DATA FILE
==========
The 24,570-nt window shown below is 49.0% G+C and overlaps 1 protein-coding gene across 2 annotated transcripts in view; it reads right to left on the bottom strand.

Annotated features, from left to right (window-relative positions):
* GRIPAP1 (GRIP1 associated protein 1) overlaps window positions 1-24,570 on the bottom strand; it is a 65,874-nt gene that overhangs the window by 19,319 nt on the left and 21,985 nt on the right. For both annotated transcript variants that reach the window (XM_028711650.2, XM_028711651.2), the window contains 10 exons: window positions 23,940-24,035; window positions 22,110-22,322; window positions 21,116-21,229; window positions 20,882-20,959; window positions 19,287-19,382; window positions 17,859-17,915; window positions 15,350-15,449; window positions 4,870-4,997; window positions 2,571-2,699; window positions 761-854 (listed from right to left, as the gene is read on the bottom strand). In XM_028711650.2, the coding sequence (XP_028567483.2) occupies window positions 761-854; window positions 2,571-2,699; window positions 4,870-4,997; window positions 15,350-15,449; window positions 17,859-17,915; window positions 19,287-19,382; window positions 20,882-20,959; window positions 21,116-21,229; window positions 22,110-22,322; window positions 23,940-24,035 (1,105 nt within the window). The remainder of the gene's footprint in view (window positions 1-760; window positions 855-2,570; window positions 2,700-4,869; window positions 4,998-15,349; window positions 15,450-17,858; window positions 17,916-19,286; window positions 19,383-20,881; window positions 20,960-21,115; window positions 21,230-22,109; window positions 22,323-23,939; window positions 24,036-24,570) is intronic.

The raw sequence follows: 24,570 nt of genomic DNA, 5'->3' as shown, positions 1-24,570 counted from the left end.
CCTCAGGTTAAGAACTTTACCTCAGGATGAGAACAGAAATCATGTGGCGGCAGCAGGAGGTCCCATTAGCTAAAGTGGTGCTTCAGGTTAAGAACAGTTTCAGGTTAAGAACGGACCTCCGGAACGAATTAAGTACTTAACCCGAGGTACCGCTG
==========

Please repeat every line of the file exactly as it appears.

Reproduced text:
The 24,570-nt window shown below is 49.0% G+C and overlaps 1 protein-coding gene across 2 annotated transcripts in view; it reads right to left on the bottom strand.

Annotated features, from left to right (window-relative positions):
* GRIPAP1 (GRIP1 associated protein 1) overlaps window positions 1-24,570 on the bottom strand; it is a 65,874-nt gene that overhangs the window by 19,319 nt on the left and 21,985 nt on the right. For both annotated transcript variants that reach the window (XM_028711650.2, XM_028711651.2), the window contains 10 exons: window positions 23,940-24,035; window positions 22,110-22,322; window positions 21,116-21,229; window positions 20,882-20,959; window positions 19,287-19,382; window positions 17,859-17,915; window positions 15,350-15,449; window positions 4,870-4,997; window positions 2,571-2,699; window positions 761-854 (listed from right to left, as the gene is read on the bottom strand). In XM_028711650.2, the coding sequence (XP_028567483.2) occupies window positions 761-854; window positions 2,571-2,699; window positions 4,870-4,997; window positions 15,350-15,449; window positions 17,859-17,915; window positions 19,287-19,382; window positions 20,882-20,959; window positions 21,116-21,229; window positions 22,110-22,322; window positions 23,940-24,035 (1,105 nt within the window). The remainder of the gene's footprint in view (window positions 1-760; window positions 855-2,570; window positions 2,700-4,869; window positions 4,998-15,349; window positions 15,450-17,858; window positions 17,916-19,286; window positions 19,383-20,881; window positions 20,960-21,115; window positions 21,230-22,109; window positions 22,323-23,939; window positions 24,036-24,570) is intronic.

The raw sequence follows: 24,570 nt of genomic DNA, 5'->3' as shown, positions 1-24,570 counted from the left end.
CCTCAGGTTAAGAACTTTACCTCAGGATGAGAACAGAAATCATGTGGCGGCAGCAGGAGGTCCCATTAGCTAAAGTGGTGCTTCAGGTTAAGAACAGTTTCAGGTTAAGAACGGACCTCCGGAACGAATTAAGTACTTAACCCGAGGTACCGCTG